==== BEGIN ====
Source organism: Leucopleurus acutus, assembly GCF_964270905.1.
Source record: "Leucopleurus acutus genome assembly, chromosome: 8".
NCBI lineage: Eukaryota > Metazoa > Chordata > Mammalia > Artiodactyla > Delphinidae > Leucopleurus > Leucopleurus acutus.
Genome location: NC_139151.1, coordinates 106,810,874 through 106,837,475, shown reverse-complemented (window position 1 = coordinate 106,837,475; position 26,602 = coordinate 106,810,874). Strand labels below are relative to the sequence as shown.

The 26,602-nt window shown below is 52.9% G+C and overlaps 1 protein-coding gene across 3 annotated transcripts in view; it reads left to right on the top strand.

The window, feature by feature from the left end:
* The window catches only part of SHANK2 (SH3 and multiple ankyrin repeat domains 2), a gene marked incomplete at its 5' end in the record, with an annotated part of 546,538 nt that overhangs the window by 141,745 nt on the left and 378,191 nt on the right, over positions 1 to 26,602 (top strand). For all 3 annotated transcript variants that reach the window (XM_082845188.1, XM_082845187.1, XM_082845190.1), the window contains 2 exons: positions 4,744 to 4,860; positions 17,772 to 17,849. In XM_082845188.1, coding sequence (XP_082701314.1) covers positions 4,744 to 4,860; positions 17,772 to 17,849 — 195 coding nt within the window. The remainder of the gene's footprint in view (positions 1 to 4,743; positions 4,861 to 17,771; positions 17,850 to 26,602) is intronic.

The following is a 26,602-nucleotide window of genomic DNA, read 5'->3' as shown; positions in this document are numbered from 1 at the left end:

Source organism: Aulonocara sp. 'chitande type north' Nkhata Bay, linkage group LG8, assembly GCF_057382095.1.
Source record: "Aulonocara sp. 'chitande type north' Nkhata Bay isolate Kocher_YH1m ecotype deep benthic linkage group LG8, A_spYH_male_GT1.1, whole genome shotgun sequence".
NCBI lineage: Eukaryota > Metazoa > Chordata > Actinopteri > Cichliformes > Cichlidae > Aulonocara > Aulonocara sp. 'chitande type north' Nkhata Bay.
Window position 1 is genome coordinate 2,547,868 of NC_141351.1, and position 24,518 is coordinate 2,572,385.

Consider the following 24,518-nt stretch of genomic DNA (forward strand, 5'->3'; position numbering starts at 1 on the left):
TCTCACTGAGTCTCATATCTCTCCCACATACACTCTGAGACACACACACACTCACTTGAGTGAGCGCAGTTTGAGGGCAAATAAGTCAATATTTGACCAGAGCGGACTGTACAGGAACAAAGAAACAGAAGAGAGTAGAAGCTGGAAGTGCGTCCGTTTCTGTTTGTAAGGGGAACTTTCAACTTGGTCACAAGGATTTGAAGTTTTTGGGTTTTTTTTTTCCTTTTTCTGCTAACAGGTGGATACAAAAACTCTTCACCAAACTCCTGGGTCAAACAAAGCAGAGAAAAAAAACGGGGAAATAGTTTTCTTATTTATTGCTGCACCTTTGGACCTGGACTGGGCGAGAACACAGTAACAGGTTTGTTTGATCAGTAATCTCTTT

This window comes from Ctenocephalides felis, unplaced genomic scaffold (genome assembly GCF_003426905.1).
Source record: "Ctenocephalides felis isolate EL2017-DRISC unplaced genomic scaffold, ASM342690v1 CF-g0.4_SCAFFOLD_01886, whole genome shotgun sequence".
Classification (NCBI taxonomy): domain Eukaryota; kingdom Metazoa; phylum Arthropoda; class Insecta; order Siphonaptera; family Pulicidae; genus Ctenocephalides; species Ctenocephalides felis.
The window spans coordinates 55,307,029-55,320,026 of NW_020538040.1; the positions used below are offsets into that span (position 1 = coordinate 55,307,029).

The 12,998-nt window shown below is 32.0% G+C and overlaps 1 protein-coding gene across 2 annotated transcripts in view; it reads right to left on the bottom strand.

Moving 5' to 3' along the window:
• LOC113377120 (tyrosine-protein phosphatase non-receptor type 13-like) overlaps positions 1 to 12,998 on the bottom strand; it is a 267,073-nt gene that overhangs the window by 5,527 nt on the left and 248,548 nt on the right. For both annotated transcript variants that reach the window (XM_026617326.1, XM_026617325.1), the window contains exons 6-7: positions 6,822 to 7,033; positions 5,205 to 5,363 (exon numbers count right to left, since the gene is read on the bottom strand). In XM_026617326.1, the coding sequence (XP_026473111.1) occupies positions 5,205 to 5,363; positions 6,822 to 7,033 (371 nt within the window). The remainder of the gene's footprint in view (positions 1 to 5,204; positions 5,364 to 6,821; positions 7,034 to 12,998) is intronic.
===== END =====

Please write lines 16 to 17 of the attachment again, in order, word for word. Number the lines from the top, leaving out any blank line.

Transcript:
Source record: "Ctenocephalides felis isolate EL2017-DRISC unplaced genomic scaffold, ASM342690v1 CF-g0.4_SCAFFOLD_01886, whole genome shotgun sequence".
Classification (NCBI taxonomy): domain Eukaryota; kingdom Metazoa; phylum Arthropoda; class Insecta; order Siphonaptera; family Pulicidae; genus Ctenocephalides; species Ctenocephalides felis.